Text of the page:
“Oh no I’m just looking and writing. I’m just waiting for the rest of the group.”
I fixed my ninja turtle stocking cap. Raphael met them head on. They’d be no match and I held back a laugh. I watched as he jumped over the desk and planted her with a kick to the stomach and a sai to the chest. Before the young guy had a chance to move he was downed with a sai tossed into his forehead.
I moved on. The lobby was warm and well lit. A couple of old ladies sat on one of the vintage looking couches. The décor was a mixture of wood pieces and thrift store chairs. The walls were a white faded brick. I circled the lobby. I walked past the couches and the bathrooms. I stopped at the rack with brochures with things to do in and around town. I searched for any sign of the man from earlier. I would take either one of the men—dead or alive—but they were gone. I fingered a community paper from last month. I hoped to find a headline that would catch his eye. I shoved the paper in his pocket but his coat was just a ghost like he was.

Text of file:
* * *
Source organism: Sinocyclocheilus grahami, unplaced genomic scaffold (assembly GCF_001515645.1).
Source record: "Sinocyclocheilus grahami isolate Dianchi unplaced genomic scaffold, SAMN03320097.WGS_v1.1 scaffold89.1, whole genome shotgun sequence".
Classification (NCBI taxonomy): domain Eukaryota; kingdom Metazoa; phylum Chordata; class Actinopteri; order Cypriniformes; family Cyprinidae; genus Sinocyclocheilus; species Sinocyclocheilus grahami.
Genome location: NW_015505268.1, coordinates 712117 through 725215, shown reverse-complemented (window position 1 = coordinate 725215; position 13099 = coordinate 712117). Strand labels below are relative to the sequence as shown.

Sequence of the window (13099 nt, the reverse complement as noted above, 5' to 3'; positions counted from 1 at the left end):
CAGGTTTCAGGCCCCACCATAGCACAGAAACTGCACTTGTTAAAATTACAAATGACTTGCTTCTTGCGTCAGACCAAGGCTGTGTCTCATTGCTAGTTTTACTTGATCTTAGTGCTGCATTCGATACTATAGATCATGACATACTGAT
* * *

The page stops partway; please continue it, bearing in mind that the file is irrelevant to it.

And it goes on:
They were watching me now. Not necessarily with the eyes of hawk’s or any suspicion but more with a confused wonder. I touched the sign that told us all visitors had to check in at the desk. To the left was a table with a pot of water for coffee and some blueberry muffins. I wondered if he was hungry.
No of course not don’t be stupid. I looked to my right and there was an old work desk. Above it there were books and papers, and a puzzle box. On the desk sat a puzzle half made. I crossed the room. There was a pile of the pieces waiting to be used.